1965, The Beatles started a four week run at number one on the US singles chart with the Paul McCartney ballad “Yesterday,” giving the group their tenth chart topper. It was never released as a single in the UK until 1976.
1967, Jimi Hendrix performed at The Olympia Theatre in Paris.
1969, Yes appeared at Grugahalle, Essen, Germany.
1969, For the first time in the history of the show, the BBC’s Top Of The Pops producers refused to air the number one song, “Je T’aime… Moi Non Plus,” the erotic French language love song by Serge Gainsbourg and actress Jane Birkin. The song, an instrumental with the voices of Gainsbourg and Birkin apparently recorded in the act of love and superimposed over the top, caused such a stir in Britain that the original label, Fontana, dropped the record despite it being number two on the charts. A small record company, Major Minor, bought the rights and saw the song climb to the top, the first French language song to ever do so.
1970, Pink Floyd appeared at the Sales Pavilion Annex, Edmonton, Alberta.
1970,Track records releases The Who’s “See Me Feel Me” backed with “Overture From Tommy” in Britain. Derek Johnson in New Musical Express says, “I’ve tipped it for a hit because it deserves to be one, but so many fans now own the LP, that this extract must be expected to miss out on a lot of sales.“ The single fails to chart in the U.K. In the US, however, Billboard reports that Decca Records’ “Who Month” promotion has been a huge success with retail sales of Who records “far above $4 million (£2.5 m). Decca’s vice president of marketing and creative services Tony Martell calls it “unparalleled in Decca’s history.”
1971, Rod Stewart was at number one for the second of five weeks on the US singles chart with “Maggie May.” It was first released as a B-side to “Reason To Believe.” It was the first of six chart toppers for Stewart.
1971, The Allman Brothers Band appeared at the Winterland Ballroom, San Francisco
1971, The Who played a small, low-key show at the University of Surrey, Guildford, with guest John Sebastian joining in on harmonica on “Magic Bus,” making him the only outside musician to jam with The Who on stage. Backstage, the group celebrated John Entwistle’s 27th birthday.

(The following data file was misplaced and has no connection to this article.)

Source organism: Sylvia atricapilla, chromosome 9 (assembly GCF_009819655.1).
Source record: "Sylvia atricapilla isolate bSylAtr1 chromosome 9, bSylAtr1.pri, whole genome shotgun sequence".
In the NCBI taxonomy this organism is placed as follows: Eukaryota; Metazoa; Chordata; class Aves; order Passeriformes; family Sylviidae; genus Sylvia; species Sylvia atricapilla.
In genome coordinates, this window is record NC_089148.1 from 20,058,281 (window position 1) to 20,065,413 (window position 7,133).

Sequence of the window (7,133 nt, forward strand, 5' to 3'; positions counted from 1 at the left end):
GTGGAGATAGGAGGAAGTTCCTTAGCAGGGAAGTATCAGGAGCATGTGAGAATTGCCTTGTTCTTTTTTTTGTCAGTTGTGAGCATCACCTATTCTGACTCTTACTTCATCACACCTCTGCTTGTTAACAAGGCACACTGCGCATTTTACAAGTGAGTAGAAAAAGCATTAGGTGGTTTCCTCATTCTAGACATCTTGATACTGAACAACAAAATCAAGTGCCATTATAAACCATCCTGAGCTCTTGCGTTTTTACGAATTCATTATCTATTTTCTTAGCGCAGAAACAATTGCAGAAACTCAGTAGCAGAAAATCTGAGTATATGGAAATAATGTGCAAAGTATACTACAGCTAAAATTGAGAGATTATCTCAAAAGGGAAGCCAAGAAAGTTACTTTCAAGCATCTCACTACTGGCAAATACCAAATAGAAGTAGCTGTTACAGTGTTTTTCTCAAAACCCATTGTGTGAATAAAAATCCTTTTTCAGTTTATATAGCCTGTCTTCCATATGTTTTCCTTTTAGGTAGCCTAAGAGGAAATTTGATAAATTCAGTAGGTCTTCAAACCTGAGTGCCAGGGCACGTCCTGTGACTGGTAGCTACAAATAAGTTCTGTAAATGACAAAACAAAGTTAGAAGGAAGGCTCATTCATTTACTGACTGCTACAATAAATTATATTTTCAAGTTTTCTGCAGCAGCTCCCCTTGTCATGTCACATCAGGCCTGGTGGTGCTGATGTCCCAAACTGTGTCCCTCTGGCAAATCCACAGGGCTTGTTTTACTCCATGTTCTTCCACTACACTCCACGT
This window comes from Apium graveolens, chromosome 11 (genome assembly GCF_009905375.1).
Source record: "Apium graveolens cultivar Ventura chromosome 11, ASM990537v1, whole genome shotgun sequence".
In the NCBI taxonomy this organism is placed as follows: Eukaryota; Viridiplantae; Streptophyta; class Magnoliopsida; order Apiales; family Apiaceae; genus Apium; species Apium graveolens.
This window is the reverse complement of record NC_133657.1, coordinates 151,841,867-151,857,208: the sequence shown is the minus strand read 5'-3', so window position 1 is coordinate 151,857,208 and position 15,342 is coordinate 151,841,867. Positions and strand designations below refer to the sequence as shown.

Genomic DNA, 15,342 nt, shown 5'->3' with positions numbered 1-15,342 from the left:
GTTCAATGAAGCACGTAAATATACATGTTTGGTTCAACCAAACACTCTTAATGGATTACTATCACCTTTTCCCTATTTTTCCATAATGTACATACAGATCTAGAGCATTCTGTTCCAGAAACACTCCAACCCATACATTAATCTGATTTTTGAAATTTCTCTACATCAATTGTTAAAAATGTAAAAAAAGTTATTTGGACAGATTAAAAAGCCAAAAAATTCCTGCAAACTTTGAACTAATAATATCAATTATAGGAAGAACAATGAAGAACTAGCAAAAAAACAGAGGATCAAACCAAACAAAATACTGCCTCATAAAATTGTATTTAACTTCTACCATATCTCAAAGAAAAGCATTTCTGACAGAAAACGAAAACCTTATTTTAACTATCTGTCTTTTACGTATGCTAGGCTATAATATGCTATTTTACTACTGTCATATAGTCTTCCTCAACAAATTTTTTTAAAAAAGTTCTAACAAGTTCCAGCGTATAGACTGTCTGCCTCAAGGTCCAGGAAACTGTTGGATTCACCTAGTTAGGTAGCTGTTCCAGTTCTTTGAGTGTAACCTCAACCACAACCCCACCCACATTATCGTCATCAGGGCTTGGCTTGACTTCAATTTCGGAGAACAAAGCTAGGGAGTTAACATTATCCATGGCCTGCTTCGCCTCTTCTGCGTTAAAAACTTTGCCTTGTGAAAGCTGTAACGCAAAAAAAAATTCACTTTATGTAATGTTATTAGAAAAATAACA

1972, Led Zeppelin played at Festival Hall, Osaka, Japan.
1973, Elton John played at the Civic Arena, Pittsburgh, Pennsylvania.
1974, Rush appeared on the TV show Don Kirshner’s Rock Concert.
1975, Sean Taro Ono Lennon was born, the only child of John Lennon by Yoko Ono. John Lennon retired from music for five years to become a house-husband. Sean went on to become a singer, songwriter, musician and actor.
1976, The Sex Pistols signed to EMI records for £40,000 ($68,000). The contract was terminated three months later with the label stopping production of the “Anarchy In The UK” single and deleting it from its catalogue. EMI later issued a statement saying it felt unable to promote The Sex Pistols records in view of the adverse publicity generated over the last few months.
1976, One hit wonders Walter Murphy and the Big Apple Band went to number one on the US singles chart with “A Fifth Of Beethoven.”
1977, Aerosmith appeared at The Spectrum, Philadelphia,Pennsylvania.
1977, Eric Clapton performed at the Honolulu International Center, Honolulu, Hawaii.
1978, Bob Dylan appeared at Memorial Auditorium, Buffalo, New York.
1980, Black Sabbath played at the Mecca Arena, Milwaukee, Wisconsin.
1980, Bruce Springsteen performed at Cobo Arena, Detroit, Michigan.
1981, During a North American tour The Rolling Stones played the first of two nights at the Los Angeles Memorial Coliseum in Los Angeles, California. The support act was Prince, who dressed in his controversial bikini briefs and trench coat ran off stage after 15 minutes due to the crowd booing and throwing beer cans at him.
1982, Rush played at Mecca Arena, Milwaukee, Wisconsin.
1983, ZZ Top performed at The Summit, Houston, Texas.
1984, The Grateful Dead performed at the Centrum Arena in Worcester, Massachusetts. The encore was “Revolution” in honor of John Lennon’s birthday.
1985, Marking what would have been John Lennon’s 45th birthday, Yoko Ono formally opened the three and a half acre garden at the Strawberry Fields site in New York’s Central Park. The area was planted with trees, shrubs and flowers gathered from across the world and with a $1million (£625,000) donation from Yoko.
1993, Nirvana entered the US album chart at number one with In Utero, their third and final studio album. Kurt Cobain had originally wanted to name the album “I Hate Myself and I Want to Die.”
1999, The Eurythmics, George Michael, David Bowie, Robbie Williams and Bono all appeared at Netaid an event to raise money for global poverty. The concerts in London, New York and Geneva were all broadcast live on the Internet.
2007, The Imagine Peace Tower was officially unveiled in Kollafjorour Bay near Reykjavik, Iceland. The memorial to John Lennon from his widow, Yoko Ono, consists of a tall tower of light, projected from a white stone monument that has the words “Imagine Peace” carved into it in 24 languages.
2008, Paul McCartney, a vegetarian for 30 years, was said to be furious when he heard that a Liverpool branch of McDonald’s restaurant displayed his picture, accusing them of using it to attract customers. Sir Paul was quoted as saying “What sort of morons do McDonald’s think Beatles fans are?”
Born on October 9: John Lennon (1940); John Entwistle, The Who (1944); Nona Hendryx (1944); Jackson Browne (1948); Dennis Stratton, singer, guitarist, Iron Maiden (1952); James Fearnley, accordion, The Pogues (1954); Al Jourgensen, singer, Ministry, Revolting Cocks (1958); Thomas Wydler, Nick Cave And The Bad Seeds (1959); and Terry Balsamo, guitarist, Limp Bizkit, Evanescence (1973)